Seed catalogs often include listings of "heirloom" plants. These are varieties that were commercially available in the past, but fell out of use when hybrid types were developed and promoted. They are open pollinated- meaning that seed can be saved from one generation to the next without losing characteristics and performance of that variety. The term heirloom is evocative- an heirloom is an old treasure. These are "old, treasured varieties" that can still produce good quality crops. There are several heirloom sweet corn varieties, such as Stowell's Evergreen. This corn was developed by Nathan Stowell of New Jersey in 1848, but had even earlier use by Native Americans. Another heirloom corn variety is Country Gentleman.
Nearly all the corn grown in the US (either commercially or even in home gardens) is hybrid corn. Hybrid seed comes from the crossing of two pure lines. A common saying is that hybrids do not "Breed true"- meaning that if you try to save seed from a hybrid variety, your saved seed will not have the characteristics of the original hybrid seed you planted. Hybrid lines can have desirable, valuable characteristics. For example, some of the newest varieties of sweet corn are called supersweet and contain the shrunken-2 gene (sh2). Dazzle, Honey & Pearl, Butterfruit, Candy Corner, Illini Xtra Sweet or Snow White are some of the supersweet varieties. But growers must purchase new seed each year, and cannot save money by replanting from their harvest.
In contrast to hybrids, there are open-pollinated varieties. Before 1950, most of the corn grown in the US was "open pollinated". These varieties will breed true and farmers and gardeners can replant their fields with saved seed. Families could select the best seeds from their crop and continue to replant- adapting a variety to their local environment. Some examples of modern, open pollinated varieties of corn include Reid's Yellow Dent, Silver King, and Truckers Favorite.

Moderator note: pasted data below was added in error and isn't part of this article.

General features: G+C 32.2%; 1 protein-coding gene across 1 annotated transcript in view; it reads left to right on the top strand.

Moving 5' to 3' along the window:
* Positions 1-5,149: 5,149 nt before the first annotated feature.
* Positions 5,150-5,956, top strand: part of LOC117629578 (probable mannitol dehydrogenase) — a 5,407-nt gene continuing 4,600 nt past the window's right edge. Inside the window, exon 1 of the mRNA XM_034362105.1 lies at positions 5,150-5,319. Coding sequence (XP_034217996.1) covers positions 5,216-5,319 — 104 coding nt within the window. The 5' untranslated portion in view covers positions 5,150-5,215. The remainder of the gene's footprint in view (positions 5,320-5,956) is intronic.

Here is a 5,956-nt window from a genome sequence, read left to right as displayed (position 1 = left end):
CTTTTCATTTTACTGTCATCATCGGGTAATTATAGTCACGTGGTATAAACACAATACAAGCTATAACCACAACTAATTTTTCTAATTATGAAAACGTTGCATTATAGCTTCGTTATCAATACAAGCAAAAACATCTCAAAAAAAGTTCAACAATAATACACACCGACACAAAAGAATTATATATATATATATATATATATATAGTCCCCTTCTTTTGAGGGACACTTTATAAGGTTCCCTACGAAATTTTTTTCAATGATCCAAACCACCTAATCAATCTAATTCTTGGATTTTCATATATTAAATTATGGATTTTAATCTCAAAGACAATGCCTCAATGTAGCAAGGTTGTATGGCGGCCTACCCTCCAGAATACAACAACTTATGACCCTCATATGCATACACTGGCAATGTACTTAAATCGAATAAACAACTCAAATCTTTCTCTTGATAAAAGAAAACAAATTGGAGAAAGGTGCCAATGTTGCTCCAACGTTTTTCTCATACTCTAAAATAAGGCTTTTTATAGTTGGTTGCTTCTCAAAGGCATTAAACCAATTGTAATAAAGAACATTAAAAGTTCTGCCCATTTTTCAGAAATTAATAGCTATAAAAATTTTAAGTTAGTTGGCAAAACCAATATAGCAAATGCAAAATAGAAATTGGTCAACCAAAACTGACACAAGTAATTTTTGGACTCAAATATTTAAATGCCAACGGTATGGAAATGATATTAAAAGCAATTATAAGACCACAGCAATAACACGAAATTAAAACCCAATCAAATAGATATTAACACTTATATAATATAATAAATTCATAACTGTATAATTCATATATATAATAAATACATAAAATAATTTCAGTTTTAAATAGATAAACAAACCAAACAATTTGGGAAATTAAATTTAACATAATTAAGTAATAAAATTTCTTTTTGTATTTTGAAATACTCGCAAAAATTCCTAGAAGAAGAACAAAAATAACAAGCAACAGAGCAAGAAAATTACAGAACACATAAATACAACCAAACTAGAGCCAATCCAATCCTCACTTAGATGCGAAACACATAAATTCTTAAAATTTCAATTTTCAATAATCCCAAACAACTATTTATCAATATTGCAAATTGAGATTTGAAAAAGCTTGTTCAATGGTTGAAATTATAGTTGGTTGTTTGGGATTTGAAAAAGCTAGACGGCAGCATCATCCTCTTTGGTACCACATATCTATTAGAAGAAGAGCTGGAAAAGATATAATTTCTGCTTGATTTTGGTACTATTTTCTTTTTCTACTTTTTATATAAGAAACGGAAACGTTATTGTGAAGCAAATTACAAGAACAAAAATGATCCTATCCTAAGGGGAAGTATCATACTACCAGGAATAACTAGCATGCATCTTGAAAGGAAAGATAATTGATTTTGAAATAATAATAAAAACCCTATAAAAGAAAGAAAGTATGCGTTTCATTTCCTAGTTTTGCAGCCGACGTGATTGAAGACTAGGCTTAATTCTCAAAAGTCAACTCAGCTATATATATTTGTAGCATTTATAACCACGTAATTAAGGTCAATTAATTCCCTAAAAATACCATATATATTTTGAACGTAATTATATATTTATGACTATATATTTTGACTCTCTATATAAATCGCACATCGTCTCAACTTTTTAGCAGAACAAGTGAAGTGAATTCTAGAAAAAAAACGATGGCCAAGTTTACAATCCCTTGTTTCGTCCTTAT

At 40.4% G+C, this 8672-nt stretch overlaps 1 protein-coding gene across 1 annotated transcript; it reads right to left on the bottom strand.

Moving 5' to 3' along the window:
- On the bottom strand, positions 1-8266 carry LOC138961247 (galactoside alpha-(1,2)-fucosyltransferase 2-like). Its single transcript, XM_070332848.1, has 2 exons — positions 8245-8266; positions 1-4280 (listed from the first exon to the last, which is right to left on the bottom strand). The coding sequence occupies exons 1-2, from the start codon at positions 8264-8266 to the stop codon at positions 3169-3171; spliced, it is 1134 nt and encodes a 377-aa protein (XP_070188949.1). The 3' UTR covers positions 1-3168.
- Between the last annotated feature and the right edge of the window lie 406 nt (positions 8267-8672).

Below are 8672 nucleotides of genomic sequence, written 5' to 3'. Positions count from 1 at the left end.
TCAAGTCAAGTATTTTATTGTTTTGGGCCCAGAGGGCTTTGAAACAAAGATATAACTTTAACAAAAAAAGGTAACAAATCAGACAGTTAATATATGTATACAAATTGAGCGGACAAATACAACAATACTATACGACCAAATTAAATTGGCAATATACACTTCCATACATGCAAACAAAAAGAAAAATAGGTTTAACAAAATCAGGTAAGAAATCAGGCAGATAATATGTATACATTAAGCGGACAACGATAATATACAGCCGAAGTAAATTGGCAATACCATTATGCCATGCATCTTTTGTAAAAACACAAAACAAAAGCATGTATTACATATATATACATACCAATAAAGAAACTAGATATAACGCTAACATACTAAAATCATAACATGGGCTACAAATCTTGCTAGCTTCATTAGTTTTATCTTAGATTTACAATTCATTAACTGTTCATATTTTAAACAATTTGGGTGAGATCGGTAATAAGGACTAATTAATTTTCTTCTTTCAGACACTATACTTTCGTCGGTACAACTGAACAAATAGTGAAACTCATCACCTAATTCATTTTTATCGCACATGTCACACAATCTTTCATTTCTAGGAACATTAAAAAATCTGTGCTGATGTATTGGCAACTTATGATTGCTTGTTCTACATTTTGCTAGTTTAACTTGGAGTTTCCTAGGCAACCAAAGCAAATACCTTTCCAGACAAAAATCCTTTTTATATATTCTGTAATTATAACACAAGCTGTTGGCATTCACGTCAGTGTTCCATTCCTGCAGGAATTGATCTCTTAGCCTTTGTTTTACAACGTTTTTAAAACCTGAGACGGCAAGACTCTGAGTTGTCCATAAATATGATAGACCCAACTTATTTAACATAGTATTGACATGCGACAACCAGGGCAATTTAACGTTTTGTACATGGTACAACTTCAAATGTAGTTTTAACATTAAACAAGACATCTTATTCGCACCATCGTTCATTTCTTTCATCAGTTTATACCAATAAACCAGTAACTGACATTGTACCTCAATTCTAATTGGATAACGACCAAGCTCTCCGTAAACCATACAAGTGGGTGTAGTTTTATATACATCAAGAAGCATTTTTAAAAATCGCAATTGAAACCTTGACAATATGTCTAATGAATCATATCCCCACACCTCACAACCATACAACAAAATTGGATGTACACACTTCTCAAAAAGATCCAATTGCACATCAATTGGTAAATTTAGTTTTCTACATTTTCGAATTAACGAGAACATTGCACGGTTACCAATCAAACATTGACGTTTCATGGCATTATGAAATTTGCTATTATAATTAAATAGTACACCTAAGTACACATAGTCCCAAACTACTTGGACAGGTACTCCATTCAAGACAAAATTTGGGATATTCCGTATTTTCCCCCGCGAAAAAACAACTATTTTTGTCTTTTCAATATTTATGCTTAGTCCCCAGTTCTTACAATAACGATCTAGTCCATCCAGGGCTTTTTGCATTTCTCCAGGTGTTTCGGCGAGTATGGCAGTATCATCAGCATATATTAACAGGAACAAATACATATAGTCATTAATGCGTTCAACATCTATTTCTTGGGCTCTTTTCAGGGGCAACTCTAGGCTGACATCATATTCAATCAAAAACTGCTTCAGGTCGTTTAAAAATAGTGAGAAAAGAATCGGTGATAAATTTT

Anderson, Edgar, and William L. Brown. 1952. The history of the common maize varieties of the United States Corn Belt. Agricultural History 26: 2-8.
Camacho Villa, Tania Carolina, Nigel Maxted, Maria Scholten and Brian Ford-Lloyd 2006. Defining and identifying crop landraces. Plant Genetic Resources 3(3): 373-384.
Gardening with Heirloom Seeds: Tried-and-True Flowers, Fruits, and Vegetables for a New Generation by Lynn Coulter.
Seed to Seed: Seed Saving and Growing Techniques for Vegetable Gardeners (Paperback).
A Celebration of Heirloom Vegetables: Growing and Cooking Old-Time Varieties (Hardcover) by Roger Yepsen.
100 Vegetables and Where They Came From by William Woys Weaver.
Seed Savers Exchange- Non-profit organization that promotes the preservation of old seed varieties and exchange of those varieities among members http://www.seedsavers.org/
United States Department of Agriculture- Agricultural Library. This page provides links for information about growing heirloom varieties of fruits, vegetables and herbs.
Save Our Seed- a non-profit organization dedicated to preserving and promoting organic and heirloom seeds in the Southeastern US http://www.savingourseeds.org
Suzanne P. DeMuth. 1999. Vegetables and Fruits. A Guide to Heirloom Varieties and Community-Based Stewardship. National Agricultural Library, Agricultural Research Service, U.S. Department of Agriculture, Beltsville, Maryland. http://www.nal.usda.gov/afsic/AFSIC_pubs/heirloom/heirloom.htm